The “Don Hill” Float

by | Sep 5, 2022 | remote fly fishing

fly-fishingBob Butler and I have fished together a lot this summer from his drift boat.  Occasionally he mentions we may need to take his “Don Hill”, almost as though I should know what the “Don Hill” is.  I wasn’t sure, but I gathered it was a boat.  And I assumed a special small boat for an upcoming adventure on a tiny Wisconsin river.


Don-Hill-boatsMy assumption was right.  Today Bob broke out the miniature two man only “Don Hill” and we floated a river that certainly hasn’t seen a drift boat.  Perhaps not even a canoe or raft in recent years.  There isn’t even a boat ramp or any type of launch for that matter.  Instead we dragged the nifty little craft through the forest and slid it down a steep bank.


mini-boatsThe float looked short on our maps.  So rather than take off down river, we did some fishing on the excellent looking pool we started at.  We left the boat and walked upstream.


flyfishing-WIIt would turn out there were only a few baby smallmouth bass lurking.  I started tossing a popper.  Bob hucked a white streamer that’s proven itself this summer.  But neither of us saw much.  The sunrise however and the fog made for some beautiful photos.



The river was tight in many places but for the first mile or so, we had no problems getting through.  We both packed light just in case the river became blocked with fallen trees.  There are many troublesome issues you can run into when exploring a small river by boat.  We both gave the area a thorough look on Google Earth but those aerial views don’t always show everything.



In case of any type of needed portage, or worse, a complete evacuation, we each packed light.  I had my waterproof backpack, with a few flies, tippet, water and a sandwich.  We both brought our bass rods (for me it’s my 6-weight Alpha+).  I also brought along my 9-weight muskie rod.  Despite this river being small, its well connected to primo muskie waters.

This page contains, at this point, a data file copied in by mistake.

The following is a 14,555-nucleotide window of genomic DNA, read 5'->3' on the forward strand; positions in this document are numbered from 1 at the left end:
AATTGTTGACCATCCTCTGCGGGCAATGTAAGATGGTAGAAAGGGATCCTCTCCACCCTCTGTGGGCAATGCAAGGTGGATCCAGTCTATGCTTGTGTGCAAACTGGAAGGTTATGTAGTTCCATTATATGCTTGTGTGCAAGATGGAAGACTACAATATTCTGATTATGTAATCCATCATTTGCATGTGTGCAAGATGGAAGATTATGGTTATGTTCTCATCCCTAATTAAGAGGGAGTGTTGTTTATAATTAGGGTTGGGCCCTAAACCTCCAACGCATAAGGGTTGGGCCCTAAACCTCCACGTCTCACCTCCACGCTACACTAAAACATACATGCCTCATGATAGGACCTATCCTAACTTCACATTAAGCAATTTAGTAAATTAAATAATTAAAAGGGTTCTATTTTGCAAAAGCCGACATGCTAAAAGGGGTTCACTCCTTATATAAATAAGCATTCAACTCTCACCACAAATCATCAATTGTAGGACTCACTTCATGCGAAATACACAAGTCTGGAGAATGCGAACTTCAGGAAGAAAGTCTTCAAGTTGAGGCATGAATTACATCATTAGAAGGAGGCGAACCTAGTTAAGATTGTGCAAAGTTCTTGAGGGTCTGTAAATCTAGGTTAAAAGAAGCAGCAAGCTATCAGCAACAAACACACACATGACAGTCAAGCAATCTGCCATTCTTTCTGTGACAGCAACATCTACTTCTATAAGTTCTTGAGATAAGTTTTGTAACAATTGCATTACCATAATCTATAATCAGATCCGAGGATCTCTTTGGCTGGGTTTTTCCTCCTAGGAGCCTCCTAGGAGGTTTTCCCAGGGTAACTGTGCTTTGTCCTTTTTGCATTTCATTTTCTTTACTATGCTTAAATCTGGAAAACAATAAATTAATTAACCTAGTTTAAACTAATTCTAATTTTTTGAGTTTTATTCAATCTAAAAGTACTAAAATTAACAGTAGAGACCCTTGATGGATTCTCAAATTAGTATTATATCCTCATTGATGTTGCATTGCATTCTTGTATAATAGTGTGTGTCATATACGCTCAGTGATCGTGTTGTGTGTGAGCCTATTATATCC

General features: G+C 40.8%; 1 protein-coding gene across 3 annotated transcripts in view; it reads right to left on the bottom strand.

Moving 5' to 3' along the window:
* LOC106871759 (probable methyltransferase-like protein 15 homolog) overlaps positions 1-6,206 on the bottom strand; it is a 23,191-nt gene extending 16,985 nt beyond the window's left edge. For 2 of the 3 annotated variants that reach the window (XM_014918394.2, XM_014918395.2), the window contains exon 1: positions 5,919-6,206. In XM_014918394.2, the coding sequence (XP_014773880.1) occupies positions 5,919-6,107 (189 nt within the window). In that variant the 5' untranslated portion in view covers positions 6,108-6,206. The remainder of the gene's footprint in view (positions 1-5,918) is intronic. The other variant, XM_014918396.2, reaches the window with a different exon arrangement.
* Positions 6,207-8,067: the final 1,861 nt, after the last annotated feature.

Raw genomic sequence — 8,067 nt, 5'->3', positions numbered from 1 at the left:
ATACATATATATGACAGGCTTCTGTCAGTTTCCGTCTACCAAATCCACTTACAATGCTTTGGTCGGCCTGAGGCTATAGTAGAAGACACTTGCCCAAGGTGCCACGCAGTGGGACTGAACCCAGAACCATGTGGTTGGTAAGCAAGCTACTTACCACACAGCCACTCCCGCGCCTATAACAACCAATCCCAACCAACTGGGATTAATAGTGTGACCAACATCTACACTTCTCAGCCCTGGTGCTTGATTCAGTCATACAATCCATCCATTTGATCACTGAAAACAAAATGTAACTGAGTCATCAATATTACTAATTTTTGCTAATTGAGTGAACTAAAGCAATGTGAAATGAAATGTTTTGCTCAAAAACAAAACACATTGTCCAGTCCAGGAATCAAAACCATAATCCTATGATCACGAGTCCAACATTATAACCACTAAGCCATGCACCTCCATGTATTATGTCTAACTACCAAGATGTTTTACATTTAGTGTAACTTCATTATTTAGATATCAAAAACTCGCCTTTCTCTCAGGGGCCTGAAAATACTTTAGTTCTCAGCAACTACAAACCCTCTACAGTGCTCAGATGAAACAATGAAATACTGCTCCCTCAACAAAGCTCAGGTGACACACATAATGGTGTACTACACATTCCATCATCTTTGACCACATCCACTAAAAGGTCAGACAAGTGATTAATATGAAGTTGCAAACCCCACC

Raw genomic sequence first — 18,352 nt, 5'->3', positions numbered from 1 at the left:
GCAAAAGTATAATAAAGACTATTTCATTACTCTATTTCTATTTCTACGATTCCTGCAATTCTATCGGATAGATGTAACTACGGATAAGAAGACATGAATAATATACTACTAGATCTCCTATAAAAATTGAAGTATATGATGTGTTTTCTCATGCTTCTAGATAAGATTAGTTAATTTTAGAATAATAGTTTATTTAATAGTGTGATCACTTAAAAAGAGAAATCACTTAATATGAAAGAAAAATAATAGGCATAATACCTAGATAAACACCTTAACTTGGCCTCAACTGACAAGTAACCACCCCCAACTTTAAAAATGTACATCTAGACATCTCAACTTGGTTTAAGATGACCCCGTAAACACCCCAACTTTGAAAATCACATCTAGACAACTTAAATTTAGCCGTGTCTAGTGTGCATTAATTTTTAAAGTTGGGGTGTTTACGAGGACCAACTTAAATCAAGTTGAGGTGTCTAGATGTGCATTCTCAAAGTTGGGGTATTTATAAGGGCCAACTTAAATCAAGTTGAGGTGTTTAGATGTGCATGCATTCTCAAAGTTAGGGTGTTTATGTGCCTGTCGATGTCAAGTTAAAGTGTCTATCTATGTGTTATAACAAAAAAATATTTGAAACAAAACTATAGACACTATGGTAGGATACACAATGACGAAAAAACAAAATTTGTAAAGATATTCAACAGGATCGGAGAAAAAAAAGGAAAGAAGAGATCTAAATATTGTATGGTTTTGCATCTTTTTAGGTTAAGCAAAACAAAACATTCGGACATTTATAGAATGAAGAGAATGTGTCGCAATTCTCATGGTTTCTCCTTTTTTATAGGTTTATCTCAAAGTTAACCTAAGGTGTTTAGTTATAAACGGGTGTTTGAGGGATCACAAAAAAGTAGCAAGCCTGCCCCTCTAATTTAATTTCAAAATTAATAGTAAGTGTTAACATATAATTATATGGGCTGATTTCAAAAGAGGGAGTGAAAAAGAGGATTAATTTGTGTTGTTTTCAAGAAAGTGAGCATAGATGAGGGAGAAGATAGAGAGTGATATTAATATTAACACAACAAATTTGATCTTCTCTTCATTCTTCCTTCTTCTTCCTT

smallmouth-bassFishing was slow at first.  We attribute that to cooler temps.  But as the sun warmed things up, the fishing turned on.  Though the popper wouldn’t get much attention, various weighted streamers did the trick.  The smallie bite was on!


bassThe largest smallmouth we caught today was about 17”.  We may have moved a few others that were larger but we didn’t connect.  But it wasn’t the size that made the day, these were some of the most gorgeously marked smallmouth bass I’ve ever seen.  Truly stunning looking fish.


smallmouth-bassAfter a fair share of smallies, I pulled out the muskie rig (9-weight Air Salt).  The river remained small and tight but we were getting into deeper water.  I covered a lot of it with good casts and a huge chartreuse pike streamer.  The smallies loved it.  But finally something seemingly more significant grabbed my fly.  All I saw was a flash but it appeared to me like a pike or a muskie.  When I set the hook it felt more substantial then a smallie but just as the excitement started, the fly pulled loose.  We’ll never know!


remote-fishingThe river tightened up on us over the last mile.  We had four situations where fallen trees had things blocked.  Dragging the boat around these areas wasn’t an issue, but man, in a normal size drift boat we’d have been screwed for sure.  Lucky for me, Bob owns the “Don Hill”!


Jeff-CurrierWe finally hit the spot Bob had in mind as our pullout.  This particular spot is for sure a canoe launch but far from obvious.  With a true drift boat it would be tough to pullout but with the Don Hill it wasn’t a problem.  What was an issue however was that we weren’t exactly where we planned to end the float.  Bob’s truck was further upstream and it ended up being an 8.5 mile hike out to get it.  That’s a long story for around the campfire someday.


That’s it for WI fishing for a week or so.  Wednesday I’m off to the Jackson Hole One Fly which takes place this weekend.  Heck, our Team USA team won gold in Italy, why not my Yellow Dog Flyfishing Team win the trophy in Jackson Hole?


Jeff Currier Global Fly Fishing


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I started fly fishing at age 7 in the lakes and ponds of New England cutting my teeth on various sunfish, bass, crappie and stocked trout. I went to Northland College in Ashland, Wisconsin, where I graduated with a Naturalist Degree while I discovered new fishing opportunities for pike, muskellunge, walleyes and various salmonids found in Lake Superior and its tributaries.

From there I headed west to work a few years in the Yellowstone region to simply work as much as most people fish and fish as much as most people work. I did just that, only it lasted over 20 years working at the Jack Dennis Fly Shop in Jackson, WY where I departed in 2009. Now it’s time to work for "The Man", working for myself that is.

I pursue my love to paint fish, lecture on every aspect of fly fishing you can imagine and host a few trips to some of the most exotic places you can think of. My ultimate goal is to catch as many species of fish on fly possible from freshwater to saltwater, throughout the world. I presently have taken over 440 species from over 60 countries!